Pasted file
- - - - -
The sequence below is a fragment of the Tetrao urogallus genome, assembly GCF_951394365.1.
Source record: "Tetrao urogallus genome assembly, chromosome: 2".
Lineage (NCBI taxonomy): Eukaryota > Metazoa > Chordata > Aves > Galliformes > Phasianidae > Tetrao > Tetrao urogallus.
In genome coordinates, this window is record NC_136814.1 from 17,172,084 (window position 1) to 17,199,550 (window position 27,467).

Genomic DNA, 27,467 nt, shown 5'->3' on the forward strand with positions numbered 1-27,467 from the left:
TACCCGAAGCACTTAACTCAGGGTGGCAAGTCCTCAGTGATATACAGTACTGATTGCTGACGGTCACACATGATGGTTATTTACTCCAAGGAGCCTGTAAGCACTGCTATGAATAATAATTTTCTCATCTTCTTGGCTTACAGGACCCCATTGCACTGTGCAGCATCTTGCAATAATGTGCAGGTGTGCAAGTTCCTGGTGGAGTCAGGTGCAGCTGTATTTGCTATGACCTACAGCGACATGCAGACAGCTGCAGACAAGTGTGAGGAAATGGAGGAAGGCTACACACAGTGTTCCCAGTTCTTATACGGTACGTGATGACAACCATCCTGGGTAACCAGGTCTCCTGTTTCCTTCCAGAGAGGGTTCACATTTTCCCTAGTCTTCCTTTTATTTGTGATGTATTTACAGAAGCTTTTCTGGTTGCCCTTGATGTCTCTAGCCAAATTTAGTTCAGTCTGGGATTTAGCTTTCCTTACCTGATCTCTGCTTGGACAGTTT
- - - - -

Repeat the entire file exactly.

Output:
The sequence below is a fragment of the Tetrao urogallus genome, assembly GCF_951394365.1.
Source record: "Tetrao urogallus genome assembly, chromosome: 2".
Lineage (NCBI taxonomy): Eukaryota > Metazoa > Chordata > Aves > Galliformes > Phasianidae > Tetrao > Tetrao urogallus.
In genome coordinates, this window is record NC_136814.1 from 17,172,084 (window position 1) to 17,199,550 (window position 27,467).

Genomic DNA, 27,467 nt, shown 5'->3' on the forward strand with positions numbered 1-27,467 from the left:
TACCCGAAGCACTTAACTCAGGGTGGCAAGTCCTCAGTGATATACAGTACTGATTGCTGACGGTCACACATGATGGTTATTTACTCCAAGGAGCCTGTAAGCACTGCTATGAATAATAATTTTCTCATCTTCTTGGCTTACAGGACCCCATTGCACTGTGCAGCATCTTGCAATAATGTGCAGGTGTGCAAGTTCCTGGTGGAGTCAGGTGCAGCTGTATTTGCTATGACCTACAGCGACATGCAGACAGCTGCAGACAAGTGTGAGGAAATGGAGGAAGGCTACACACAGTGTTCCCAGTTCTTATACGGTACGTGATGACAACCATCCTGGGTAACCAGGTCTCCTGTTTCCTTCCAGAGAGGGTTCACATTTTCCCTAGTCTTCCTTTTATTTGTGATGTATTTACAGAAGCTTTTCTGGTTGCCCTTGATGTCTCTAGCCAAATTTAGTTCAGTCTGGGATTTAGCTTTCCTTACCTGATCTCTGCTTGGACAGTTT